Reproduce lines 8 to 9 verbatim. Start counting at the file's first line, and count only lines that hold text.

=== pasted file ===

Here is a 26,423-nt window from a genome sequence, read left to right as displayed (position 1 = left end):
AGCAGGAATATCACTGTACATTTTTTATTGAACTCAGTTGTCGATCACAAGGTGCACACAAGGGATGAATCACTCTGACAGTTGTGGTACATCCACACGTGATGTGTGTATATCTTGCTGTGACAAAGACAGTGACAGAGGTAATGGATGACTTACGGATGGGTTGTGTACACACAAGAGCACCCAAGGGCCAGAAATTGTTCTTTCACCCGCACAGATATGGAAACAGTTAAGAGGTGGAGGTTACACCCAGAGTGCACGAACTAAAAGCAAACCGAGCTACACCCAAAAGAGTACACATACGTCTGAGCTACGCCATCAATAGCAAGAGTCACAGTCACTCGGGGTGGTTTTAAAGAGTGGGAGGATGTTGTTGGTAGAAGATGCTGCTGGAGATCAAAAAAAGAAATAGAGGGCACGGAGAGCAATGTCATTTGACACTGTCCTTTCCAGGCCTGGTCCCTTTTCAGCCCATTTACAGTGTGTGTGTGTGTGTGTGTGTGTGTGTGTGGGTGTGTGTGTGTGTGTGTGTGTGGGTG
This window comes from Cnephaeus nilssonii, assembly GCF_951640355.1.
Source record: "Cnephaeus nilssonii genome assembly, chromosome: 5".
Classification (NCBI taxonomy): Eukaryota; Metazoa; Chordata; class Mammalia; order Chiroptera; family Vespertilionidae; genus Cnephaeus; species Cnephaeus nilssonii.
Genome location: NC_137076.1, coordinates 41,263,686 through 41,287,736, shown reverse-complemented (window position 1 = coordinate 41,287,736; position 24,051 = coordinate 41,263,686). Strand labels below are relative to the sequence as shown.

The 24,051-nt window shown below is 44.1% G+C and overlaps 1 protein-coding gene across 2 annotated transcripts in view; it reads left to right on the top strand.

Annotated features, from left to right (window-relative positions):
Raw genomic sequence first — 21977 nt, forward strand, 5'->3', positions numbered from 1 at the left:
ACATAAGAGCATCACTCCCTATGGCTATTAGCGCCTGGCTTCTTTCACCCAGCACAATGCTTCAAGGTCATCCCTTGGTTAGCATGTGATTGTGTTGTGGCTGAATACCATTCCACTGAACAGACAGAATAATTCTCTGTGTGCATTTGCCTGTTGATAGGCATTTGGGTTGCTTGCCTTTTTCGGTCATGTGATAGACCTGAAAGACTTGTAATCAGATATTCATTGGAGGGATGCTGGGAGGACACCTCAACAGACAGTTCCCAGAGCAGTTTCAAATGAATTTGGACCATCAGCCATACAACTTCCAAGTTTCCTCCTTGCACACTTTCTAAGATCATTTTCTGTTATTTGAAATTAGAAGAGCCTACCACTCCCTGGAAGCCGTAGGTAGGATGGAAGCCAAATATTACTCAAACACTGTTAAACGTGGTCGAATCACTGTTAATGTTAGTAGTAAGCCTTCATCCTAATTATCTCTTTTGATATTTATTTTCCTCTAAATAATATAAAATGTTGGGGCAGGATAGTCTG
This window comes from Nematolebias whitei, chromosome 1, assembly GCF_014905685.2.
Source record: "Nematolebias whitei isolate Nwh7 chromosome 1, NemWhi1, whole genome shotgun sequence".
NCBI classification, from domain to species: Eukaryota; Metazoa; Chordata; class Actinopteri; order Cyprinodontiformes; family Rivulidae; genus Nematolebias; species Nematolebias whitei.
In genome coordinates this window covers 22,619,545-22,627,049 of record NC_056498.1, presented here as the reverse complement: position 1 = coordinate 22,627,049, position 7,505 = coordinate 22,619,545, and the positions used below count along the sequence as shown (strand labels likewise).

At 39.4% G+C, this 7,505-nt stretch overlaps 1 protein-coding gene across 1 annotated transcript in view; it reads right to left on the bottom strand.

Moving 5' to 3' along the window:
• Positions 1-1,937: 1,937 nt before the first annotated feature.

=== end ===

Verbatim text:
Annotated features, from left to right (window-relative positions):
Raw genomic sequence first — 21977 nt, forward strand, 5'->3', positions numbered from 1 at the left: